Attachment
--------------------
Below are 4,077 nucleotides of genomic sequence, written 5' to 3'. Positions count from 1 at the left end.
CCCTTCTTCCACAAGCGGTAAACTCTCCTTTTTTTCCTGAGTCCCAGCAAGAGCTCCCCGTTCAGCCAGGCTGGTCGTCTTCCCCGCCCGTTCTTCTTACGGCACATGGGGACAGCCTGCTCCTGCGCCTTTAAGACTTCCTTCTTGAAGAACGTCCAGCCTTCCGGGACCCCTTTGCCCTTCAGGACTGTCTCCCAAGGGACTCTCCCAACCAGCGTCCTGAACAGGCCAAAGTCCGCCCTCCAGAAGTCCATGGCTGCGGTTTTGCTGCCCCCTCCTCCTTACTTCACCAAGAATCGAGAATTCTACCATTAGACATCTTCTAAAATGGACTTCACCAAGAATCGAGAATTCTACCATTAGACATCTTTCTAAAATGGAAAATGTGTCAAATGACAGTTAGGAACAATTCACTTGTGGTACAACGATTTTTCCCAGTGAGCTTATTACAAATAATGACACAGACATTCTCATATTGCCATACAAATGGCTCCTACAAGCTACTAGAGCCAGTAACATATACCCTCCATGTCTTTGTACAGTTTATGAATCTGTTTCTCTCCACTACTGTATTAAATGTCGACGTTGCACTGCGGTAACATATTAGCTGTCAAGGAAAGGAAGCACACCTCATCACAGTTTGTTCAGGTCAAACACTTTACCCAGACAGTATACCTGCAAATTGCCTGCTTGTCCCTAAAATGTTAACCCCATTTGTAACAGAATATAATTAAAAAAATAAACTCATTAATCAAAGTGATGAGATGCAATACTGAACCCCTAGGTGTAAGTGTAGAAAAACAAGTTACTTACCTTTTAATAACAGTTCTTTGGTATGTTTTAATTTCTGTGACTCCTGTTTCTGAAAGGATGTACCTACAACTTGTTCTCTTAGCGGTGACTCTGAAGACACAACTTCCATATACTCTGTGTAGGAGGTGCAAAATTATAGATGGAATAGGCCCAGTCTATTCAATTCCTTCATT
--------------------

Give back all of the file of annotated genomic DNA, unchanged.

Below are 4,077 nucleotides of genomic sequence, written 5' to 3'. Positions count from 1 at the left end.
CCCTTCTTCCACAAGCGGTAAACTCTCCTTTTTTTCCTGAGTCCCAGCAAGAGCTCCCCGTTCAGCCAGGCTGGTCGTCTTCCCCGCCCGTTCTTCTTACGGCACATGGGGACAGCCTGCTCCTGCGCCTTTAAGACTTCCTTCTTGAAGAACGTCCAGCCTTCCGGGACCCCTTTGCCCTTCAGGACTGTCTCCCAAGGGACTCTCCCAACCAGCGTCCTGAACAGGCCAAAGTCCGCCCTCCAGAAGTCCATGGCTGCGGTTTTGCTGCCCCCTCCTCCTTACTTCACCAAGAATCGAGAATTCTACCATTAGACATCTTCTAAAATGGACTTCACCAAGAATCGAGAATTCTACCATTAGACATCTTTCTAAAATGGAAAATGTGTCAAATGACAGTTAGGAACAATTCACTTGTGGTACAACGATTTTTCCCAGTGAGCTTATTACAAATAATGACACAGACATTCTCATATTGCCATACAAATGGCTCCTACAAGCTACTAGAGCCAGTAACATATACCCTCCATGTCTTTGTACAGTTTATGAATCTGTTTCTCTCCACTACTGTATTAAATGTCGACGTTGCACTGCGGTAACATATTAGCTGTCAAGGAAAGGAAGCACACCTCATCACAGTTTGTTCAGGTCAAACACTTTACCCAGACAGTATACCTGCAAATTGCCTGCTTGTCCCTAAAATGTTAACCCCATTTGTAACAGAATATAATTAAAAAAATAAACTCATTAATCAAAGTGATGAGATGCAATACTGAACCCCTAGGTGTAAGTGTAGAAAAACAAGTTACTTACCTTTTAATAACAGTTCTTTGGTATGTTTTAATTTCTGTGACTCCTGTTTCTGAAAGGATGTACCTACAACTTGTTCTCTTAGCGGTGACTCTGAAGACACAACTTCCATATACTCTGTGTAGGAGGTGCAAAATTATAGATGGAATAGGCCCAGTCTATTCAATTCCTTCATT